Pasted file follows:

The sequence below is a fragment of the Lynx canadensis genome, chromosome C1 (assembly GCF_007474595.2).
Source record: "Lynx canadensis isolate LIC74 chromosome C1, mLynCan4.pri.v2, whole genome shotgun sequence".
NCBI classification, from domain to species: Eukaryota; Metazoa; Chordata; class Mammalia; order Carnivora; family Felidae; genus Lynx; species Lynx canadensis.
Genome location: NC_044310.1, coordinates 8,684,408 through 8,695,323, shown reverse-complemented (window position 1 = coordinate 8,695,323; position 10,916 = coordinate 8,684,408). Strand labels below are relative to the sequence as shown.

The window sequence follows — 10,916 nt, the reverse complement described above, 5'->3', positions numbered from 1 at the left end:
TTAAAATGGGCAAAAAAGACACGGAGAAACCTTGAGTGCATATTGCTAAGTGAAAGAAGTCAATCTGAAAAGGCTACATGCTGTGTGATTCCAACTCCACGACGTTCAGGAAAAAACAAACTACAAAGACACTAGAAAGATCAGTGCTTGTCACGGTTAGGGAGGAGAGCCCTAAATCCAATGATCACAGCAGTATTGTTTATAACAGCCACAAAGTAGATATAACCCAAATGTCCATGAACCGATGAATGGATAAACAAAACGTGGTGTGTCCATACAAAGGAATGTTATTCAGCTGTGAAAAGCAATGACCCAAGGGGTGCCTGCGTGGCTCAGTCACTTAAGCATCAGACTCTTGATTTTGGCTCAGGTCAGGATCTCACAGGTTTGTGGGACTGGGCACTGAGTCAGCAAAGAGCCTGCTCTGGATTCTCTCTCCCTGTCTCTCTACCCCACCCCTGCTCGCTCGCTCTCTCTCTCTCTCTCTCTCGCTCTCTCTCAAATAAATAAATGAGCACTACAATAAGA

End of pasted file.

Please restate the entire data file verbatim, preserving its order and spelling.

The sequence below is a fragment of the Lynx canadensis genome, chromosome C1 (assembly GCF_007474595.2).
Source record: "Lynx canadensis isolate LIC74 chromosome C1, mLynCan4.pri.v2, whole genome shotgun sequence".
NCBI classification, from domain to species: Eukaryota; Metazoa; Chordata; class Mammalia; order Carnivora; family Felidae; genus Lynx; species Lynx canadensis.
Genome location: NC_044310.1, coordinates 8,684,408 through 8,695,323, shown reverse-complemented (window position 1 = coordinate 8,695,323; position 10,916 = coordinate 8,684,408). Strand labels below are relative to the sequence as shown.

The window sequence follows — 10,916 nt, the reverse complement described above, 5'->3', positions numbered from 1 at the left end:
TTAAAATGGGCAAAAAAGACACGGAGAAACCTTGAGTGCATATTGCTAAGTGAAAGAAGTCAATCTGAAAAGGCTACATGCTGTGTGATTCCAACTCCACGACGTTCAGGAAAAAACAAACTACAAAGACACTAGAAAGATCAGTGCTTGTCACGGTTAGGGAGGAGAGCCCTAAATCCAATGATCACAGCAGTATTGTTTATAACAGCCACAAAGTAGATATAACCCAAATGTCCATGAACCGATGAATGGATAAACAAAACGTGGTGTGTCCATACAAAGGAATGTTATTCAGCTGTGAAAAGCAATGACCCAAGGGGTGCCTGCGTGGCTCAGTCACTTAAGCATCAGACTCTTGATTTTGGCTCAGGTCAGGATCTCACAGGTTTGTGGGACTGGGCACTGAGTCAGCAAAGAGCCTGCTCTGGATTCTCTCTCCCTGTCTCTCTACCCCACCCCTGCTCGCTCGCTCTCTCTCTCTCTCTCTCTCGCTCTCTCTCAAATAAATAAATGAGCACTACAATAAGA